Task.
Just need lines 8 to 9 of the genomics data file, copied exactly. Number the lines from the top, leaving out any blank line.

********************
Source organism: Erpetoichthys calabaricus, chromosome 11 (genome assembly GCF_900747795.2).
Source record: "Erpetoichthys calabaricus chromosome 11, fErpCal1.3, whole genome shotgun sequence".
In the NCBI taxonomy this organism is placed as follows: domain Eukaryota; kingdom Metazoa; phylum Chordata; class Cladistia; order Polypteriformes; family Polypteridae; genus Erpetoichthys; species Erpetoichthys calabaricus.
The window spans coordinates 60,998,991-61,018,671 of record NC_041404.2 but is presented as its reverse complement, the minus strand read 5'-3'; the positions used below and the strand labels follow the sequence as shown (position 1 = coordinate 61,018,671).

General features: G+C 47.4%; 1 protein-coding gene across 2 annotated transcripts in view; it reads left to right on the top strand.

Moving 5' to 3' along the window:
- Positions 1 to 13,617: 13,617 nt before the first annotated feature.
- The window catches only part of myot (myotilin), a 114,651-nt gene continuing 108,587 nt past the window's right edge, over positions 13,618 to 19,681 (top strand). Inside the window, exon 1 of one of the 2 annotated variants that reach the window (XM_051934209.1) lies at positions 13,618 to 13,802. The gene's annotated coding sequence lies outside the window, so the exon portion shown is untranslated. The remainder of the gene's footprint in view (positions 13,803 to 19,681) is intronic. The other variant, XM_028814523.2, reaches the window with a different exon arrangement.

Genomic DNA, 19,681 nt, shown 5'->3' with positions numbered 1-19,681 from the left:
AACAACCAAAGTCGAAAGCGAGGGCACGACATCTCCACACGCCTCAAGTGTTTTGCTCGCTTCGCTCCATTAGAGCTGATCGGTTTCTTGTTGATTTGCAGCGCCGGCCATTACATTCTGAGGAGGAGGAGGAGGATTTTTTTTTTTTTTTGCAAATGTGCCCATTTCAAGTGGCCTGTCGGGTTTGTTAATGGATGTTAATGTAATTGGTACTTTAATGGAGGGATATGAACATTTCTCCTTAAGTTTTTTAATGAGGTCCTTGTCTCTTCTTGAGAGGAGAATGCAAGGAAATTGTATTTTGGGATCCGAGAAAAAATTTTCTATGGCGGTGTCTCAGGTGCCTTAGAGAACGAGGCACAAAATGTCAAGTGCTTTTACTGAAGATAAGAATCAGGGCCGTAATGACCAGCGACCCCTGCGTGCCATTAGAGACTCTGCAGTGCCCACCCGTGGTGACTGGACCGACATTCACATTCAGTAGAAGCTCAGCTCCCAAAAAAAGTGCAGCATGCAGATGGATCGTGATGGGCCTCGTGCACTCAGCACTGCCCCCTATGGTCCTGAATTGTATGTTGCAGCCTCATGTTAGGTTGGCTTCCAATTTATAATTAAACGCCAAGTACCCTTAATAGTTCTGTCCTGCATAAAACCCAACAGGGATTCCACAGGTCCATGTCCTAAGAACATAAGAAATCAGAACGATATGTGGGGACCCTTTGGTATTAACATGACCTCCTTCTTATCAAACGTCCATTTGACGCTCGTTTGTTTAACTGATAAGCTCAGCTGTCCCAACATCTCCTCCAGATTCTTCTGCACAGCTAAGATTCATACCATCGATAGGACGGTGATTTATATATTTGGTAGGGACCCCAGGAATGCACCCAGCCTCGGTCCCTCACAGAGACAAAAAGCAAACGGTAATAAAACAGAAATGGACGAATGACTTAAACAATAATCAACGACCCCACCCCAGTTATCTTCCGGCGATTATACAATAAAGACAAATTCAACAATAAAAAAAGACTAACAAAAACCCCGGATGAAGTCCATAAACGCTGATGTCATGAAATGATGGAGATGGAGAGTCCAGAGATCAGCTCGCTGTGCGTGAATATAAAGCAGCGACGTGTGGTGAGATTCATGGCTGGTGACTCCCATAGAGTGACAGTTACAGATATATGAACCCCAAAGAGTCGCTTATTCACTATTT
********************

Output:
- The window catches only part of myot (myotilin), a 114,651-nt gene continuing 108,587 nt past the window's right edge, over positions 13,618 to 19,681 (top strand). Inside the window, exon 1 of one of the 2 annotated variants that reach the window (XM_051934209.1) lies at positions 13,618 to 13,802. The gene's annotated coding sequence lies outside the window, so the exon portion shown is untranslated. The remainder of the gene's footprint in view (positions 13,803 to 19,681) is intronic. The other variant, XM_028814523.2, reaches the window with a different exon arrangement.

Genomic DNA, 19,681 nt, shown 5'->3' with positions numbered 1-19,681 from the left: